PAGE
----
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My Response to "Avoid Lazy Loading in ASP.NET"

Shawn Wildermuth wrote a post Avoid Lazy Loading in ASP.NET  where he argues that web applications should not make use of the lazy loading features in ORMs. His argument for not using lazy loading is because of potential problems, including increased web page latency, and extra load on the database server. He would rather avoid these pitfalls by avoiding using lazy loading. For reference, here's the documentation on lazy loading in EF Core.  I agree with his position that lazy loading can lead to performance issues, but I disagree with the assertion that lazy loading should be avoided. My main issue is the advice to not use the lazy loading feature out right in web applications. I am not a fan of black listing a technology because of the potential issues. Instead, I'd rather see an explanation of the potential pitfalls, under what conditions, and how those problems would manifest themselves in web applications. I wrote up my comments on his post, but my comments got
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Postgres Query Stats using pg_stat_statements

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Java ExecutorService and Linux Max Process Limit

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Openers vs Closers

I've read an article in the past about the 2 types of developers: openers and closers. I can't remember the exact link, but this distinction is weighing on my mind lately. In my mind these are roles, not developer types. A developer might be filling either role, depending on the circumstances. Openers The openers are the developers that are on the front line, taking feature requests from managers and customers, and turning them into real applications that can be interacted with. The openers are free to use whatever means necessary to get the job done. They aren't concerned with performance or scalability. Their job is to make the app work. Closers Once the app features solidify, the closers are the ones who fix the performance and scalability issues. They care deeply about runtime performance, about efficient algorithms, about profiling tools, memory allocation, all all the deep technical issues. While all developers are typically nerds, the closes are typically t

Relationships Between The DevOps Handbook and Systems Thinking

I've recently finished reading The DevOps Handbook , and Thinking in Systems , and have just started reading The Fifth Discipline . Below are a few of my thoughts after reading them. The DevOps Handbook is a really great book and I highly recommend anyone participating in software development to give it a read. In the book, the authors describe the Three Ways (aka principles): Flow Feedback  Continual Learning and Experimentation The first way focuses on getting software through the work stream, the second way focuses on getting feedback, and the third way focuses on organization learning.  The DevOps Handbook's visualization of the 3 ways reminds me of systems diagrams in  Thinking in Systems by Donella Meadows.  Stuart Rimell has a nice 2 part post on systems thinking in software development, that draws on ideas in Thinking in Systems ( Part 1 , Part 2 ) After reading The DevOps Handbook and Thinking in Systems, I got curious about systems thinkin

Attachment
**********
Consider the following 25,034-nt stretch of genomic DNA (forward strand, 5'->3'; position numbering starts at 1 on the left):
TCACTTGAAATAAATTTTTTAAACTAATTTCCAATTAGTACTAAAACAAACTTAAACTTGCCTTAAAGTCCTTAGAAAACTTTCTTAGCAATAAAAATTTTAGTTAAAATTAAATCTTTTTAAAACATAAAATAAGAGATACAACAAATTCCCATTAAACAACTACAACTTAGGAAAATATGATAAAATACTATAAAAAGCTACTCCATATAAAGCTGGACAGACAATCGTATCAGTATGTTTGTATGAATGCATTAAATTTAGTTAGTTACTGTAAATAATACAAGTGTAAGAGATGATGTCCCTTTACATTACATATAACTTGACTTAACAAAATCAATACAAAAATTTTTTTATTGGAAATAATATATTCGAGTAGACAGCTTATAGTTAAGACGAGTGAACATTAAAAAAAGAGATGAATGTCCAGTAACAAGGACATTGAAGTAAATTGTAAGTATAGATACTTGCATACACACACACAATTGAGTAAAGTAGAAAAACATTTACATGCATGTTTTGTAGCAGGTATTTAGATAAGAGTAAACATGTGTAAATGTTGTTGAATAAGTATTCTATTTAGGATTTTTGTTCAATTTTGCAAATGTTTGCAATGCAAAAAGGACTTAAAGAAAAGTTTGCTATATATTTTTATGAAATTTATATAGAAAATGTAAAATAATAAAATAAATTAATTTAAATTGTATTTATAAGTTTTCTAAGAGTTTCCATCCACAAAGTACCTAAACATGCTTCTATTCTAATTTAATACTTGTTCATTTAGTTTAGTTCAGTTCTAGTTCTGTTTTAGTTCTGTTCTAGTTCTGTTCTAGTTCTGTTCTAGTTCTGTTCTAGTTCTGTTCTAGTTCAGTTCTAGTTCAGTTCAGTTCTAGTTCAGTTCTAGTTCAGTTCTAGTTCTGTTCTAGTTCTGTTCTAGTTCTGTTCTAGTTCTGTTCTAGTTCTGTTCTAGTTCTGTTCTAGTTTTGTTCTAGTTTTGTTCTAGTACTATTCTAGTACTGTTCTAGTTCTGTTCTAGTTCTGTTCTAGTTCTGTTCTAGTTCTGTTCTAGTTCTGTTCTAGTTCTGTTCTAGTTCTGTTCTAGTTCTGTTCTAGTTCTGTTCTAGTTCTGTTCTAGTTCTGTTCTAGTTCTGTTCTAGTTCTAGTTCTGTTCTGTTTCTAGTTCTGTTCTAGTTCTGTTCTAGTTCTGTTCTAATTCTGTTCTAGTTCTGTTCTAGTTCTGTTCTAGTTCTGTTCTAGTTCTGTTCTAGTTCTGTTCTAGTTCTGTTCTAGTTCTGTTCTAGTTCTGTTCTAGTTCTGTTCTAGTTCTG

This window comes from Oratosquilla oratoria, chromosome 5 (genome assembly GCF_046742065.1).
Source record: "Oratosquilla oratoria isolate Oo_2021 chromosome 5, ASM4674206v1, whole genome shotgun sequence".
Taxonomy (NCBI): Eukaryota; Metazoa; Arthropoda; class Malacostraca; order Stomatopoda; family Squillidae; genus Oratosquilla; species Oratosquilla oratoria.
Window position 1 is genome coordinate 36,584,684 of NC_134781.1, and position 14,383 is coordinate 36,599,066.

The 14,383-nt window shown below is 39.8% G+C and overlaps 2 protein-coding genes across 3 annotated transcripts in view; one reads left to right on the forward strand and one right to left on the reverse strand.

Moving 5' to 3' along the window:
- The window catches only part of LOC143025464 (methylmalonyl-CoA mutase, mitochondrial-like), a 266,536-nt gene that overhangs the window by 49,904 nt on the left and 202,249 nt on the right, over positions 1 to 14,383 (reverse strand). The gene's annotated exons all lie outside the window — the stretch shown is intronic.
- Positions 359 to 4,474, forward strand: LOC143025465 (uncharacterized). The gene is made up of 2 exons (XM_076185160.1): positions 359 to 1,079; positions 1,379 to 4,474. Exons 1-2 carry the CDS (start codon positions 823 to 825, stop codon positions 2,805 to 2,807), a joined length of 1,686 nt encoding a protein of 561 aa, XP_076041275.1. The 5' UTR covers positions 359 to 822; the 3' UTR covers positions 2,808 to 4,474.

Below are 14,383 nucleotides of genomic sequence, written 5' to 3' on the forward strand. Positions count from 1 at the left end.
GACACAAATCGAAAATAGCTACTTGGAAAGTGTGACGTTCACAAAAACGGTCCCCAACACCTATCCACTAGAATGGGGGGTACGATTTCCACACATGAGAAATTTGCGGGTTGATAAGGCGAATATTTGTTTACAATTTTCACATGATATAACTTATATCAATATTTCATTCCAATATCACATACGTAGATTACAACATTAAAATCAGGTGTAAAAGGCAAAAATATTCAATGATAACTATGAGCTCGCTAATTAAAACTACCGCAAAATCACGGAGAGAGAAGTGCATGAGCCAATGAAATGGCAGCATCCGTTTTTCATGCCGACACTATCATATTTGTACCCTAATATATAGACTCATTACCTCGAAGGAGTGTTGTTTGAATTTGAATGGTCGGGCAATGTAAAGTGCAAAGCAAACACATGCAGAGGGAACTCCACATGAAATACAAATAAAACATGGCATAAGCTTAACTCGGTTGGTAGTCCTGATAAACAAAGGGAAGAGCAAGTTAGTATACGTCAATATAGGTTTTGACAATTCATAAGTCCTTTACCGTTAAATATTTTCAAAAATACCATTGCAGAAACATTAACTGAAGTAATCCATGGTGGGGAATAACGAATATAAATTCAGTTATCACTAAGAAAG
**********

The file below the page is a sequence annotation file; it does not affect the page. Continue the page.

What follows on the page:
Java: throws Exception

I have a pet peeve in Java, and it's methods that use the java.lang.Exception class in the throws clause. For example public void doSomething() throws Exception { } This forces callers of the doSomething method to either catch the raw Exception, or add it to throws clause of the consuming method. I think that this encourages developers to do the wrong thing. If you're going to use checked exceptions, then callers should only be catching specific exceptions that can be handled. Otherwise, the exception should propagate up the call stack, potentially terminating the thread if no one handles the exception. Throws clauses are part of the specification of your method. If you're going to use checked exceptions, wouldn't it be nice if the caller could see the explicit list of exceptions to be handled? From a contract perspective, there's no value in specifying that your method can throw any Exception. You're better off removing the throws Exception clause, and

2016 Reading List

As part of my own personal professional development, I publish the books I've read for the year. I'm on GoodReads, and here is my r eading challenge . Looking back, there were a few themes Performance - I'm staring to get serious about performance analysis of systems. Brendan Gregg and Martin Thompson are influential in my understanding of systems and how to design for performance. It's also clear that what I thought I knew about computers, specifically OS kernels, is severely lacking.  Operations - Site Reliability Engineering opened my eyes as to how large companies such as Google support applications in production.  Philosophy and religion interest me. The more I think about it, I'm probably an atheist. The scientific method resonates with me, as well as Occam's Razor. I question my Catholic upbringing. The Bill Nye / Ken Ham debate gets you thinking.  Systems Performance: Enterprise and the Cloud , Prentice Hall, 2013, Brendan Gregg Extreme